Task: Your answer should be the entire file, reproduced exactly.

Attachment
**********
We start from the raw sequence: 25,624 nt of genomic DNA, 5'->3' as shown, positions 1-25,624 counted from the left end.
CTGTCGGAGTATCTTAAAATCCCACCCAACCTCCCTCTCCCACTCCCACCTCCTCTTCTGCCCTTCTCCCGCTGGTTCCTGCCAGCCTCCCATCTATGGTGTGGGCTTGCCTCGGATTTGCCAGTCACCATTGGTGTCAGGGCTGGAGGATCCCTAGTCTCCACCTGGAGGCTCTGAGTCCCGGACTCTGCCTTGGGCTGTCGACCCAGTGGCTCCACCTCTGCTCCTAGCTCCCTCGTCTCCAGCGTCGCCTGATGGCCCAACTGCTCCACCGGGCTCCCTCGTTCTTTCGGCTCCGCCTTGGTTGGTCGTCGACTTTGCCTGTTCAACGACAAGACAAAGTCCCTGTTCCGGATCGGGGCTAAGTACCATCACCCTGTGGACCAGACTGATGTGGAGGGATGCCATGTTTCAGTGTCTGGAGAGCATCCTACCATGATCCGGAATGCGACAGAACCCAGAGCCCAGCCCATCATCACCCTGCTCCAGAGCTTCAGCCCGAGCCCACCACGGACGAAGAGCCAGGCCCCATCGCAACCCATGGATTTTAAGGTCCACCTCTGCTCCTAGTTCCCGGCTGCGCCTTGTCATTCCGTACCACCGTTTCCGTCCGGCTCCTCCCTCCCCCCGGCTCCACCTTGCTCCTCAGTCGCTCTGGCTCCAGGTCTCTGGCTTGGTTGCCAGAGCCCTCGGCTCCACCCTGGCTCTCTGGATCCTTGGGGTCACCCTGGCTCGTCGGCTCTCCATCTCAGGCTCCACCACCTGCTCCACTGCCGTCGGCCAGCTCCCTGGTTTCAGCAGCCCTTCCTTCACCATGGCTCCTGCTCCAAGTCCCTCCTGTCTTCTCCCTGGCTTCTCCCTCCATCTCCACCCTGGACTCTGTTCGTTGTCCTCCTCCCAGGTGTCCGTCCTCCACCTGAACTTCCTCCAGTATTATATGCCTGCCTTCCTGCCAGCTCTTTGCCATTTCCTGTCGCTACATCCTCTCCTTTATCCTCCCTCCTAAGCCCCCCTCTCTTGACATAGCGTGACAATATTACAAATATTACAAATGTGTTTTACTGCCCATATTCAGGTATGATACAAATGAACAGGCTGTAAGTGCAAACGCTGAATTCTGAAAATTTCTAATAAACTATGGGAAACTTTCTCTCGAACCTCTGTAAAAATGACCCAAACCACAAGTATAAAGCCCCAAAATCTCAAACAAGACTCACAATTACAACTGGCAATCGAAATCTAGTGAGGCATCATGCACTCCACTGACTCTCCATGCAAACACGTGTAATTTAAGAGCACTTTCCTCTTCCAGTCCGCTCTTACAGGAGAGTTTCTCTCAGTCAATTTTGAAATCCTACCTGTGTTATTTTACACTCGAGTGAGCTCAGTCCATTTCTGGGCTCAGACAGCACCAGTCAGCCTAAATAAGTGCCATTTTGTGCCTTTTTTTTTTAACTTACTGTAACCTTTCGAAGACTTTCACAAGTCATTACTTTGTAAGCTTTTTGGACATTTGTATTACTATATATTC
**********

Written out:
We start from the raw sequence: 25,624 nt of genomic DNA, 5'->3' as shown, positions 1-25,624 counted from the left end.
CTGTCGGAGTATCTTAAAATCCCACCCAACCTCCCTCTCCCACTCCCACCTCCTCTTCTGCCCTTCTCCCGCTGGTTCCTGCCAGCCTCCCATCTATGGTGTGGGCTTGCCTCGGATTTGCCAGTCACCATTGGTGTCAGGGCTGGAGGATCCCTAGTCTCCACCTGGAGGCTCTGAGTCCCGGACTCTGCCTTGGGCTGTCGACCCAGTGGCTCCACCTCTGCTCCTAGCTCCCTCGTCTCCAGCGTCGCCTGATGGCCCAACTGCTCCACCGGGCTCCCTCGTTCTTTCGGCTCCGCCTTGGTTGGTCGTCGACTTTGCCTGTTCAACGACAAGACAAAGTCCCTGTTCCGGATCGGGGCTAAGTACCATCACCCTGTGGACCAGACTGATGTGGAGGGATGCCATGTTTCAGTGTCTGGAGAGCATCCTACCATGATCCGGAATGCGACAGAACCCAGAGCCCAGCCCATCATCACCCTGCTCCAGAGCTTCAGCCCGAGCCCACCACGGACGAAGAGCCAGGCCCCATCGCAACCCATGGATTTTAAGGTCCACCTCTGCTCCTAGTTCCCGGCTGCGCCTTGTCATTCCGTACCACCGTTTCCGTCCGGCTCCTCCCTCCCCCCGGCTCCACCTTGCTCCTCAGTCGCTCTGGCTCCAGGTCTCTGGCTTGGTTGCCAGAGCCCTCGGCTCCACCCTGGCTCTCTGGATCCTTGGGGTCACCCTGGCTCGTCGGCTCTCCATCTCAGGCTCCACCACCTGCTCCACTGCCGTCGGCCAGCTCCCTGGTTTCAGCAGCCCTTCCTTCACCATGGCTCCTGCTCCAAGTCCCTCCTGTCTTCTCCCTGGCTTCTCCCTCCATCTCCACCCTGGACTCTGTTCGTTGTCCTCCTCCCAGGTGTCCGTCCTCCACCTGAACTTCCTCCAGTATTATATGCCTGCCTTCCTGCCAGCTCTTTGCCATTTCCTGTCGCTACATCCTCTCCTTTATCCTCCCTCCTAAGCCCCCCTCTCTTGACATAGCGTGACAATATTACAAATATTACAAATGTGTTTTACTGCCCATATTCAGGTATGATACAAATGAACAGGCTGTAAGTGCAAACGCTGAATTCTGAAAATTTCTAATAAACTATGGGAAACTTTCTCTCGAACCTCTGTAAAAATGACCCAAACCACAAGTATAAAGCCCCAAAATCTCAAACAAGACTCACAATTACAACTGGCAATCGAAATCTAGTGAGGCATCATGCACTCCACTGACTCTCCATGCAAACACGTGTAATTTAAGAGCACTTTCCTCTTCCAGTCCGCTCTTACAGGAGAGTTTCTCTCAGTCAATTTTGAAATCCTACCTGTGTTATTTTACACTCGAGTGAGCTCAGTCCATTTCTGGGCTCAGACAGCACCAGTCAGCCTAAATAAGTGCCATTTTGTGCCTTTTTTTTTTAACTTACTGTAACCTTTCGAAGACTTTCACAAGTCATTACTTTGTAAGCTTTTTGGACATTTGTATTACTATATATTC